If we want to serve God, we will often have to venture out into the unknown. This can feel quite scary.
Thousands of years ago a man called Joshua was called by God to lead His people out of all that they had known, and into something far better. They had already tried this once, forty years previously – and they had failed spectacularly. The thought of trying again would have felt quite scary for Joshua. However, the LORD spoke to Him, and encouraged him in his calling. The LORD literally ‘put courage’ inside of Joshua, with these powerful words:
“Be strong and courageous, because you will lead these people to inherit the land I swore to their ancestors to give them. Be strong and very courageous. Be careful to obey all the law my servant Moses gave you; do not turn from it to the right or to the left… then you will be prosperous and successful. Have I not commanded you? Be strong and courageous. Do not be afraid; do not be discouraged, for [I] will be with you wherever you go” [Joshua 1:6-9].
But what has this kind of courage got to do with leading new congregations? Well, what we are doing in this is a ‘venture into the unknown’ – a departure from what most people expect church to look like. Some people don’t like it. Some people won’t approve of how we go about it. Some people have tried similar things before, and failed. There are no guarantees that things will be any different for us. So it can feel quite scary, and we need to be courageous, too.
However, most new enterprises do actually fail, especially within their first 2 years. But this is often because they fail to adapt appropriately to changing circumstances, and that is often due to a lack of… courage. Charles Handy’s ‘Sigmoid-Curve’, on the graph below, depicts this well. The purple line (Curve 1) is the ‘Existing life path’ of the enterprise, the red line (Curve 2) is the ‘New life path’ of the enterprise, and Point ‘A’ is the moment at which a change needs to be made, which leads into an unstable ‘Transition’ period.
The distressing thing about Transition periods is that they are initially marked by a temporary dip in performance, because it takes time to implement significant changes. However, as this dip is usually forseeable, the prospect of it so unnerves some leaders that they are unwilling to make the necessary changes. Lacking courage, they allow things to carry on ‘as normal’ for as long as they can, until their enterprises eventually freefall into avoidable terminal decline. Only the brave (like Joshua) get to experience the thrill of ‘Curve 2’.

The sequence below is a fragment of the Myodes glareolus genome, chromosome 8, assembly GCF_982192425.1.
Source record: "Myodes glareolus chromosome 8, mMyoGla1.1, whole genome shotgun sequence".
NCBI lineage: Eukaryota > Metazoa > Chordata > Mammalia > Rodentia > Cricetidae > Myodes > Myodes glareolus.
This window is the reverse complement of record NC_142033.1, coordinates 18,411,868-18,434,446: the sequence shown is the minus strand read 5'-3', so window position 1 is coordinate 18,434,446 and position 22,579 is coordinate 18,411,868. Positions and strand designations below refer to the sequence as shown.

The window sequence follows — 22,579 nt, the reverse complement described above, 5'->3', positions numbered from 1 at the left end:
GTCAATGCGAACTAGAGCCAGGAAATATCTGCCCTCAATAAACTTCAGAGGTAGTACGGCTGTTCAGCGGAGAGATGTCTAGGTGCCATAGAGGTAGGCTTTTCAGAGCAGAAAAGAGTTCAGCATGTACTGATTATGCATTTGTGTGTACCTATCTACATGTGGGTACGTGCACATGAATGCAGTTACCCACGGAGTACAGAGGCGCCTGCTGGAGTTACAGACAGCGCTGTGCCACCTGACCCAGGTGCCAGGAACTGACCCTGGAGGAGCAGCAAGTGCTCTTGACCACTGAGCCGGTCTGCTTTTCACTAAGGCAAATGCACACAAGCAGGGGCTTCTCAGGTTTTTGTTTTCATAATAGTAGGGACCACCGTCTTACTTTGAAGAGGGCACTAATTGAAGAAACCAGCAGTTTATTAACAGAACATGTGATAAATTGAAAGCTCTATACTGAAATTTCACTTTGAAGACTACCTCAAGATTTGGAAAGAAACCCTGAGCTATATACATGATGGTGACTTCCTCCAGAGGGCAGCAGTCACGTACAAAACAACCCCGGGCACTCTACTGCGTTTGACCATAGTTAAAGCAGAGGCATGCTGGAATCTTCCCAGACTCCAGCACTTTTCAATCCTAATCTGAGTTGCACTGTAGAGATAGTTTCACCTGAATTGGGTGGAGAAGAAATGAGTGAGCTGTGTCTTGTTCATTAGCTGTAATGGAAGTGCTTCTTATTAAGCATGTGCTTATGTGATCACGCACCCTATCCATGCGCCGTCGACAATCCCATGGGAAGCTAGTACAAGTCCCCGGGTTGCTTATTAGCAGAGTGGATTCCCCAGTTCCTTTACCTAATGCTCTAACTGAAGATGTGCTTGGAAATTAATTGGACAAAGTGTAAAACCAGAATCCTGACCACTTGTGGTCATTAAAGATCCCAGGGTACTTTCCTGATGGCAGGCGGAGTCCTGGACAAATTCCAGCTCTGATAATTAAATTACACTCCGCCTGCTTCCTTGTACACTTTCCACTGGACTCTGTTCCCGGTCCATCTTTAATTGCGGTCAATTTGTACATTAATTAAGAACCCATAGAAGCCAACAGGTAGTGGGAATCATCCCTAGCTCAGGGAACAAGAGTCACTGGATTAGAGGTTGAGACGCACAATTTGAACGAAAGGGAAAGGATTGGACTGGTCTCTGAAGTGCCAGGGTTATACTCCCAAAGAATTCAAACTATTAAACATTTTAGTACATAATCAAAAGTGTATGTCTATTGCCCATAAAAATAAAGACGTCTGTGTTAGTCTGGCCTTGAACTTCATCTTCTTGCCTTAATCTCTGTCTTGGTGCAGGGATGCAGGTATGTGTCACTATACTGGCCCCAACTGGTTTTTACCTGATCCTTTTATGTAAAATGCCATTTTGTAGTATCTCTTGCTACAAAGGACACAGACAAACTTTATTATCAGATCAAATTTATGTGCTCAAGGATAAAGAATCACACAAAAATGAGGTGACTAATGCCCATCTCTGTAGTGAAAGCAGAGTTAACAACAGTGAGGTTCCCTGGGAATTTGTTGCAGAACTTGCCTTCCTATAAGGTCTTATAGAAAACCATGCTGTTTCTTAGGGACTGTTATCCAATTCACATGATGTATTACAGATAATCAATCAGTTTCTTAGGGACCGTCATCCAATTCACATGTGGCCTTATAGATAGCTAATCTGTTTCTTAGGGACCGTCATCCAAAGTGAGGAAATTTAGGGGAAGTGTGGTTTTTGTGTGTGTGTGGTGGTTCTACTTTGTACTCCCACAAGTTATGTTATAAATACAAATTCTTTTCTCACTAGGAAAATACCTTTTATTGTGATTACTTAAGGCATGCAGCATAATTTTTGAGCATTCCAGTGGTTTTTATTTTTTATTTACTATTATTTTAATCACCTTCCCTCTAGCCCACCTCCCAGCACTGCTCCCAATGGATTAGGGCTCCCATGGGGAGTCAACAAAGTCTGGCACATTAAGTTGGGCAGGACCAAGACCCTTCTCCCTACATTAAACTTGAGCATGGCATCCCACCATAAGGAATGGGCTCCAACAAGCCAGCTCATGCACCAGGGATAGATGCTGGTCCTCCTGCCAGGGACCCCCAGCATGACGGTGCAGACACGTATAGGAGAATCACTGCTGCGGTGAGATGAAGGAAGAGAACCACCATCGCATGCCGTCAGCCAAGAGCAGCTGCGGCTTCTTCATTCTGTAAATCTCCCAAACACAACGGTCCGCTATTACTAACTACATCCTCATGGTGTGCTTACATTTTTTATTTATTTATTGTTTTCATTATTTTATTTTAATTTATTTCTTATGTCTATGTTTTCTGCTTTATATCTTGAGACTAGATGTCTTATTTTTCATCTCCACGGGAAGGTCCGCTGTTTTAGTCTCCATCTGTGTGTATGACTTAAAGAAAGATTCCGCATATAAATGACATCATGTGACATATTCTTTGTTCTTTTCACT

We can see this pattern in the Bible, as much as we see it in any new enterprises. Forty years prior to when Joshua became their new leader, the Israelites had their first attempt at entering the Promised Land. However they focussed more on the size of the challenge ahead of them than on the greatness of their God, and so they bottled it. That whole generation (except for Joshua and Caleb) lacked the courage to go for it, and so they all (eventually) died in the desert.
We can also see this pattern in church leadership, today. Congregations get started, and flourish for a season, but then some kind of risky change is needed and, in the name of ‘pastoral responsibility’, ‘good stewardship’, or ‘authorisation’, the more necessary changes are often not made, and so avoidable terminal decline sets in. The sad thing is, it usually takes a whole generation to pass away before anyone realises what actually happened.
This is far more scary than venturing into the unknown – but it doesn’t have to be your story. Be courageous.
This blog contains the thirteenth principle taught to congregation leaders in the Joshua Centre’s Leadership Development Program (within the theme: ‘Lead A Movement’).